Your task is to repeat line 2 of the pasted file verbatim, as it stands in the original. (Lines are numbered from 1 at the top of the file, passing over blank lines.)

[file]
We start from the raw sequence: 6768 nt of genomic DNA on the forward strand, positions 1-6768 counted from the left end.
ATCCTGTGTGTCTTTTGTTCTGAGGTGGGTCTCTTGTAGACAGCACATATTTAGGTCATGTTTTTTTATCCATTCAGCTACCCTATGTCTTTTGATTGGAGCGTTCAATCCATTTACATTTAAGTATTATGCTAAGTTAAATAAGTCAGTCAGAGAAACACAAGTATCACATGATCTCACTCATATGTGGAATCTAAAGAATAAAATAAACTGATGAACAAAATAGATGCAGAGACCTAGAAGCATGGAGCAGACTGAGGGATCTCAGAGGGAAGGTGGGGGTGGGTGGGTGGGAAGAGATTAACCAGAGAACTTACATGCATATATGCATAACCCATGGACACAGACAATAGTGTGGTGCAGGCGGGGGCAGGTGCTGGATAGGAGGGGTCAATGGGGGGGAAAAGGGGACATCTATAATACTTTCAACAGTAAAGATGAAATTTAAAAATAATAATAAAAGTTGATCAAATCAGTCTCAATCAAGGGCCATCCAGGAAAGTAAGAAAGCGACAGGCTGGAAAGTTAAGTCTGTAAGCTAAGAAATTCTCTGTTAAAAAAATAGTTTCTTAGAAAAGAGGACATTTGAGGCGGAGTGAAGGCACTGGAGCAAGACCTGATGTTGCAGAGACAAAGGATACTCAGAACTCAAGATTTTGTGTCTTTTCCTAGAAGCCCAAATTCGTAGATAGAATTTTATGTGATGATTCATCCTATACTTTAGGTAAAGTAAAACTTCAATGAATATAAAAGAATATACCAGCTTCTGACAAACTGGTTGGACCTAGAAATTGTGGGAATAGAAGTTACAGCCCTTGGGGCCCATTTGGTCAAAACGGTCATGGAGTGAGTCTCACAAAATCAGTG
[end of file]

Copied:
ATCCTGTGTGTCTTTTGTTCTGAGGTGGGTCTCTTGTAGACAGCACATATTTAGGTCATGTTTTTTTATCCATTCAGCTACCCTATGTCTTTTGATTGGAGCGTTCAATCCATTTACATTTAAGTATTATGCTAAGTTAAATAAGTCAGTCAGAGAAACACAAGTATCACATGATCTCACTCATATGTGGAATCTAAAGAATAAAATAAACTGATGAACAAAATAGATGCAGAGACCTAGAAGCATGGAGCAGACTGAGGGATCTCAGAGGGAAGGTGGGGGTGGGTGGGTGGGAAGAGATTAACCAGAGAACTTACATGCATATATGCATAACCCATGGACACAGACAATAGTGTGGTGCAGGCGGGGGCAGGTGCTGGATAGGAGGGGTCAATGGGGGGGAAAAGGGGACATCTATAATACTTTCAACAGTAAAGATGAAATTTAAAAATAATAATAAAAGTTGATCAAATCAGTCTCAATCAAGGGCCATCCAGGAAAGTAAGAAAGCGACAGGCTGGAAAGTTAAGTCTGTAAGCTAAGAAATTCTCTGTTAAAAAAATAGTTTCTTAGAAAAGAGGACATTTGAGGCGGAGTGAAGGCACTGGAGCAAGACCTGATGTTGCAGAGACAAAGGATACTCAGAACTCAAGATTTTGTGTCTTTTCCTAGAAGCCCAAATTCGTAGATAGAATTTTATGTGATGATTCATCCTATACTTTAGGTAAAGTAAAACTTCAATGAATATAAAAGAATATACCAGCTTCTGACAAACTGGTTGGACCTAGAAATTGTGGGAATAGAAGTTACAGCCCTTGGGGCCCATTTGGTCAAAACGGTCATGGAGTGAGTCTCACAAAATCAGTG